It feels different It feels icky maybe in its worst case in its worst case. It just feels irrelevant to them, right? And so as a result of this, not really a lot of desire and in some cases, ability to be able to articulate your value and stick to it and sell your services to a client, the, the net result of that is you have a lot of volatility over the course of a cycle.

So a year, let’s say in your incoming clients. So we would see 20, 30. Swings from month to month and not just seasonality swings. Okay. This isn’t like Christmas season stuff, but you’ll see, we saw these swings and it’s so hard to plan and forecast and, you know, spend money on that kind of volatility. And so we came into this year, 2023, and we had a really strong January, February, [00:29:00] March, and then.

And I can’t tell you why without an explanation, we hit that wall in April and May and saw just a drop and you know, we could point to probably six different reasons why that happened, none of which standing alone make any sense. So maybe the aggregate of all of those reasons was why we saw that volatility and it was painful.

We lost money a couple of those months and we were like, just trying to figure out like what happened. And so I came across. Something that broke my brain and that is non lawyers doing the consult like people who are just really love that whole sales process and I just couldn’t believe that was actual a thing looked into it and it seemed like there was a lot of opportunity there.

So we, and in retrospect, too quickly built our sales team up from And One, one person to eight at its peak and just went really after that today, about 65 percent of our consults are done by non lawyers. [00:30:00] And I wish I could tell you that it’s like without. Reservation that it’s been an absolute success.

It hasn’t been, it’s been mixed. There’s a lot of hope and we feel like there’s a lot of really positive things that are happening that we want to see play themselves through. So we’re still working on it. It’s still very much a work in progress. We have seven people right now, see what we call consult legal assistants that are working on that part of it.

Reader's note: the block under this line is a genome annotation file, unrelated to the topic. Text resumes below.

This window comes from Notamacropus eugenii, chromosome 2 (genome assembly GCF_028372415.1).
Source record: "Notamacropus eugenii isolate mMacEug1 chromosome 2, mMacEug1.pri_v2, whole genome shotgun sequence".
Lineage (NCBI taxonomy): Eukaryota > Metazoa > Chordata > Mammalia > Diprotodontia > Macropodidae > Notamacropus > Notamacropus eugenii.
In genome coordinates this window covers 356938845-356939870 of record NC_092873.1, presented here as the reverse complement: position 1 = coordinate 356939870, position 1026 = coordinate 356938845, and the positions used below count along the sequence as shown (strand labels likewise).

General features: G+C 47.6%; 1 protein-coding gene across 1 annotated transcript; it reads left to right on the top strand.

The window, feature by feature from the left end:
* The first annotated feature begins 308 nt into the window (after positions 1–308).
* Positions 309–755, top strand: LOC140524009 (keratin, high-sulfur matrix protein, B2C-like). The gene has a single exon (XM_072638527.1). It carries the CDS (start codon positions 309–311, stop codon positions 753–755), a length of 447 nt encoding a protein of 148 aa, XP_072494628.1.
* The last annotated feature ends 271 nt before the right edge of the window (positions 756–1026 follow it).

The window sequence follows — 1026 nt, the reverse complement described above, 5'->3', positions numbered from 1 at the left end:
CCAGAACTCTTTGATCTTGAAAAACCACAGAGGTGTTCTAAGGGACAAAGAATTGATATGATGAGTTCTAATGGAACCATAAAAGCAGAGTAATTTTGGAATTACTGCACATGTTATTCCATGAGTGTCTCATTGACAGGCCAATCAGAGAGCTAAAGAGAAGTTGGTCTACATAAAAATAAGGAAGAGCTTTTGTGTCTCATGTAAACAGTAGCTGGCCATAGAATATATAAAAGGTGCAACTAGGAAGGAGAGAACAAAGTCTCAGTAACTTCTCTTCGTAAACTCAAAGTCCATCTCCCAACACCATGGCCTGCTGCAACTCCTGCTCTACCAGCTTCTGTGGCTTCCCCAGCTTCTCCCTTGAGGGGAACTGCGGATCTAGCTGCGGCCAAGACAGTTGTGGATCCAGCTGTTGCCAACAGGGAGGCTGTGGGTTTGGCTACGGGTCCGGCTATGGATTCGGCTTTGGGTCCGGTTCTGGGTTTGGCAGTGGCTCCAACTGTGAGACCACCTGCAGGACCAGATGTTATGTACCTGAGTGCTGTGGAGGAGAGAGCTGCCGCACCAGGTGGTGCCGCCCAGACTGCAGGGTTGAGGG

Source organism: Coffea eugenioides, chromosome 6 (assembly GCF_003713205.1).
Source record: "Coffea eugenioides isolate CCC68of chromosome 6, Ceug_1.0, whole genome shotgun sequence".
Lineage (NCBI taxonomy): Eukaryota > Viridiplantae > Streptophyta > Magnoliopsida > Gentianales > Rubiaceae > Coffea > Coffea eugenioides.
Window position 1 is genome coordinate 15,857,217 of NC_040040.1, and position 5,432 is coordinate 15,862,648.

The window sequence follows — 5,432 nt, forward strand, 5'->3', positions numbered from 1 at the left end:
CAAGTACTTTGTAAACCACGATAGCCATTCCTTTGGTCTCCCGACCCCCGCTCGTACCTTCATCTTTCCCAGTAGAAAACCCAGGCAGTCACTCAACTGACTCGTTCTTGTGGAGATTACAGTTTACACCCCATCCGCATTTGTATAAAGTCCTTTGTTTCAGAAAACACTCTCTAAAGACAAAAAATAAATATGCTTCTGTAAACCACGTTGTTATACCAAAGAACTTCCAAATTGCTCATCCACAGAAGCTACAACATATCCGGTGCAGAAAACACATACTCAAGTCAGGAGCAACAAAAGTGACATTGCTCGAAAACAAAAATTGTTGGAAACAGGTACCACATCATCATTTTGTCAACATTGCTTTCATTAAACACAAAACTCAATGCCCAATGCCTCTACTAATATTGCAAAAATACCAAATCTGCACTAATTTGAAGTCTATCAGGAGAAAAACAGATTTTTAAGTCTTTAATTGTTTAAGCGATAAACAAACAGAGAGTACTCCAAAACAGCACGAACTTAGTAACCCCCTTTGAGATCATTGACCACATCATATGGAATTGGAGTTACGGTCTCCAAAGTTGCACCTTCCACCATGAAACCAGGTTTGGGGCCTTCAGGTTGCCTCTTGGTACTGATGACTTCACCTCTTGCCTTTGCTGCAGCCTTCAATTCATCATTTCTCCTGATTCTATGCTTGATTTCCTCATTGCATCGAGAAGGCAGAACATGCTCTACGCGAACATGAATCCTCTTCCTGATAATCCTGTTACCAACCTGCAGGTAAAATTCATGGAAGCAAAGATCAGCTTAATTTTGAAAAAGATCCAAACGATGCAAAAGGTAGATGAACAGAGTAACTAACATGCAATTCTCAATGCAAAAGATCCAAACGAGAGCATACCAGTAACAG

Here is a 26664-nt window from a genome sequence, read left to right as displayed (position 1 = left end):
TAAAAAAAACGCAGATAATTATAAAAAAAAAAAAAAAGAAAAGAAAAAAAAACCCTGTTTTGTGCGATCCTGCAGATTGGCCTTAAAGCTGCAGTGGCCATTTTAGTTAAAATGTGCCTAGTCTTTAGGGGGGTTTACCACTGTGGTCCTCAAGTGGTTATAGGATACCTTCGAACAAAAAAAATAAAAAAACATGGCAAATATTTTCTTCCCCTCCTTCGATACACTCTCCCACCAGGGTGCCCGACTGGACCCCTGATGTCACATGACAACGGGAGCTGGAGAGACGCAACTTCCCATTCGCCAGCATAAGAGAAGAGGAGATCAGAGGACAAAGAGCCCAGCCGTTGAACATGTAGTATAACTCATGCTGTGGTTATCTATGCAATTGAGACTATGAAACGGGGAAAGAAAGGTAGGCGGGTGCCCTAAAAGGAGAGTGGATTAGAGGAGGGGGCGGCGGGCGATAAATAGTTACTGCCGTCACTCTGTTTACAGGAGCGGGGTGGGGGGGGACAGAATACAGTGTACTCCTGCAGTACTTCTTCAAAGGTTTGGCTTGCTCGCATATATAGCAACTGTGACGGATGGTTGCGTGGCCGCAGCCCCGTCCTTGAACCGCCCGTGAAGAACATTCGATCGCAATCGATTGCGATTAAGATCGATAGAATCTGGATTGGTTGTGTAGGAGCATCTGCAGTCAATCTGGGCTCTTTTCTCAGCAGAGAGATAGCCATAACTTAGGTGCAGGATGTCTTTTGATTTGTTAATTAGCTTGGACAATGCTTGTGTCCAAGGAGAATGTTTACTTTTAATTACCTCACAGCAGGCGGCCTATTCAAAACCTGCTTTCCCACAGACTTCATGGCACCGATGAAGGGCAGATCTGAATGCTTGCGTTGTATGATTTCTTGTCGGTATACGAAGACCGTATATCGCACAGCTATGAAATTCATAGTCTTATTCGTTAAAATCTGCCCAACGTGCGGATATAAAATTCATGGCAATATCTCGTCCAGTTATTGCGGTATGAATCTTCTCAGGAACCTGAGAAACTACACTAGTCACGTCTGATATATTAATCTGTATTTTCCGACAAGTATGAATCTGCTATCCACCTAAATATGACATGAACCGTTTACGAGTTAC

And then there are also the consults are going to our lawyers. And so. Still TBD. It feels really good. It feels like it’s going to work. And we know that clients have, we survey our clients and their experience is good. So we know that the experience is good for them, but we’re just not so sure it’s going to work long term.

So we’re still playing with it and testing it.

Jonathan Hawkins: So I guess you guys have developed a pretty robust training program for the folks that go through that. I guess you’re tweaking it as you go, but I mean, you

Jeff Hughens: Yeah.

Tweaking it. Right.

Yeah. I mean, it’s a six to seven week process is to get them [00:31:00] from. Start to taking those initial consults because they can’t give advice. So that’s a absolute no. And that’s, you know, something we monitor very tightly. So, cause after a while they start to become knowledgeable and they know the right thing to say, but they have to hold back and let the attorney say that.

Cause it may not be right. And we can’t give advice. So it takes a while because. There’s a lot of moving pieces there and our offers are not easy to understand because we’re fixed fee. We don’t have the luxury of telling a client. Yeah, you just pay 33 grand and we’ll get you started.

Well, that works for hourly for that first month, right? But the next month of getting another bill for three grand and we have to quote a much different and a much different way because we’re quoting a much higher number because we’re going to cover a defined period of time and handle everything for them on a fixed fee basis.

So it’s a lot different.

Jonathan Hawkins: So how do you guys plan for, you know, have this conversation with attorneys? I was talking to somebody earlier today about this. You know. You have growth and you know, you got to invest in the growth, [00:32:00] but then you got to make sure you have the back office and the operations in place to be able to handle the growth and you can’t throw money at all of it, money and time and everything all at once.

So how do you balance that? You know, do you hire, try to hire and create some slack that you then backfill into or the other way? Or is it just. Whatever happens.

Jeff Hughens: You know, as a leader, that’s one of my biggest weaknesses is I don’t like to be patient around the planning process. I’m just all gas, no break. And so that’s been that’s hurt our firm a lot over the years. Now I have enough.

6c995a25-1649-47ba-996a-681c590757da: You know,

Jeff Hughens: Wonderful teammates around me who are really good at that. And so it starts with building a really good model for your firm.

And what I mean by model is that’s usually built on something like Excel or Google sheets, where you’ve, you forecast out all of the, what we do is we forecast out all the metrics in terms of, we’re going to have this many calls. That should yield this many clients. The average case values, this, and that means [00:33:00] we need this many attorneys.